Experimental study of substrate roughness and surfactant effects on the Landau-Levich law
In this work we present an experimental study of deviations from the classical Landau-Levich law in the problem of dip coating. Among the examined causes leading to deviations are the nature of the liquid-gas and liquid-solid interfaces. The thickness of the coating film created by withdrawal of a plate from a bath was measured gravimetrically over a wide range of capillary numbers for both smooth and well-characterized rough substrates, and for clean and surfactant interface cases. In view of the dependence of the lifetime of a film on the type of liquid and substrate, and liquid-gas and liquid-solid interfaces, we characterized the range of measurability of the film thickness in the parameter space defined by the withdrawal capillary number, the surfactant concentration, and substrate roughness size. We then study experimentally the effect of a film thickening due to the presence of surfactants. Our recent theory based on a purely hydrodynamic role of the surface active substance suggests that there is a sorption-controlled coating regime in which Marangoni effects should lead to film thinning. However, our experiments conducted in this regime demonstrate film thickening, calling into question the conventional wisdom, which is that Marangoni stresses (as accounted by the conventional interfacial boundary conditions) lead to film thickening. Next we examine the effect of well-characterized substrate roughness on the coated film thickness, which also reveals its influence on wetting-related processes and an effective boundary condition at the wall. In particular, it is found that roughness results in a significant thickening of the film relative to that on a smooth substrate and a different power of capillary number than the classical Landau-Levich law.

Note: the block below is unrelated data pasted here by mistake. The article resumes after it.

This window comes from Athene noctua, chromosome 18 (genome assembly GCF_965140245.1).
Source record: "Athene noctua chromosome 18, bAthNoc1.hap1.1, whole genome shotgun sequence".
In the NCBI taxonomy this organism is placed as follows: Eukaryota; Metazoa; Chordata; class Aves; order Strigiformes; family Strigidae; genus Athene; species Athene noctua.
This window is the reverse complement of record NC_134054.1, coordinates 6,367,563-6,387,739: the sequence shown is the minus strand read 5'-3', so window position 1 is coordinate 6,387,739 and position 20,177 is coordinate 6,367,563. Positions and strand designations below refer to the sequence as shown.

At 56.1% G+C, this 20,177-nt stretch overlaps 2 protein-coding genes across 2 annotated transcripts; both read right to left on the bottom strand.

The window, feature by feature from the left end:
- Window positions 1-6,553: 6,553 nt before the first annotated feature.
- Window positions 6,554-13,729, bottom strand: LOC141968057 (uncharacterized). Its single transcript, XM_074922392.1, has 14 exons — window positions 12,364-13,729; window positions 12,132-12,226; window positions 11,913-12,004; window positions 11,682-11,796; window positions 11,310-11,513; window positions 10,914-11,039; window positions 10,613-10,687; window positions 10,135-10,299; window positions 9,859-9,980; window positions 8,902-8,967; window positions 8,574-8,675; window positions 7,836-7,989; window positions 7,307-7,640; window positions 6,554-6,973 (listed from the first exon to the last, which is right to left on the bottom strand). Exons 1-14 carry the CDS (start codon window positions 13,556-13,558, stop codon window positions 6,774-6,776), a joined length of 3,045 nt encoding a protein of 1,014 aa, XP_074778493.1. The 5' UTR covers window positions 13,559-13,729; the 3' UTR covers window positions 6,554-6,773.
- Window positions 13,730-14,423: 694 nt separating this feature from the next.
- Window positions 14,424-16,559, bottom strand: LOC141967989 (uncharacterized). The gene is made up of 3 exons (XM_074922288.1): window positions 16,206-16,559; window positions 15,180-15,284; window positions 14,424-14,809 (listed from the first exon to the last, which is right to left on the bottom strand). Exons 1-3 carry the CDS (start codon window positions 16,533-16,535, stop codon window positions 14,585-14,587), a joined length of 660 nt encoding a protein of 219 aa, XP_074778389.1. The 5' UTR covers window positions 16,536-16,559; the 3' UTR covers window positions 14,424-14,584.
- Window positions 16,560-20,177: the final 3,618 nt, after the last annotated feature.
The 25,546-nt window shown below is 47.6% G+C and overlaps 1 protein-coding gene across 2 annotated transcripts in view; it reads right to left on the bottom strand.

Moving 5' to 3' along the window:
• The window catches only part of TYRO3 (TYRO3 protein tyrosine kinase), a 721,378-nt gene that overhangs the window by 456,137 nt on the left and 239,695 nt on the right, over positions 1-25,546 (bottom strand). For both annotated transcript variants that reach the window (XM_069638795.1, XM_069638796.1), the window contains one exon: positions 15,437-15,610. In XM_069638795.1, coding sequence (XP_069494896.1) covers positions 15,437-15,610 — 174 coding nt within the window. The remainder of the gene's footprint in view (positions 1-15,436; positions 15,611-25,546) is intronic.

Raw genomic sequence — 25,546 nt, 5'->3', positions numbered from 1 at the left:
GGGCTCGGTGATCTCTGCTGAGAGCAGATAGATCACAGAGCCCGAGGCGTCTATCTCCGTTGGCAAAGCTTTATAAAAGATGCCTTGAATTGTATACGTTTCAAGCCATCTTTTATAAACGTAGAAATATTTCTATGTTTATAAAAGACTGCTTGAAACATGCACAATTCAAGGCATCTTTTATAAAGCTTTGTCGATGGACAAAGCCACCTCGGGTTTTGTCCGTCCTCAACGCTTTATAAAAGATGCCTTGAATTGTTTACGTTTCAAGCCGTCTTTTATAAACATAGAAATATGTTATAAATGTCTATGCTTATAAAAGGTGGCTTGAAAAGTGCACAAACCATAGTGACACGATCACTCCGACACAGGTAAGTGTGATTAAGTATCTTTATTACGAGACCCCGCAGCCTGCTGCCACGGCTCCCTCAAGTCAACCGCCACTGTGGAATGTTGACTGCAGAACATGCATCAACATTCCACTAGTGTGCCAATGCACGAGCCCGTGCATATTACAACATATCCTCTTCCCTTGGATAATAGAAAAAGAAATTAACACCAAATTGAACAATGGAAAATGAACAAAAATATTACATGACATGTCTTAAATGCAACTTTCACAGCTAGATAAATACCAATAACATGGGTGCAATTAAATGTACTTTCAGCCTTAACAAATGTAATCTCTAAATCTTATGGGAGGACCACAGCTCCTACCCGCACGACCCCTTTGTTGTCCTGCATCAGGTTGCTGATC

©2005 American Institute of Physics. Received 25 November 2004; accepted 2 September 2005; published online 31 October 2005. The authors would like to express their gratitude to David Cinque for the help in conducting the preliminary experiments during his internship from École Polytechnique, Paris, and to Dave Bothman for help with the interferometric measurements. We also would like to acknowledge the helpful comments of anonymous referees that have led to a clearer presentation. This work was supported by the Office of Basic Energy Sciences, U. S. Department of Energy.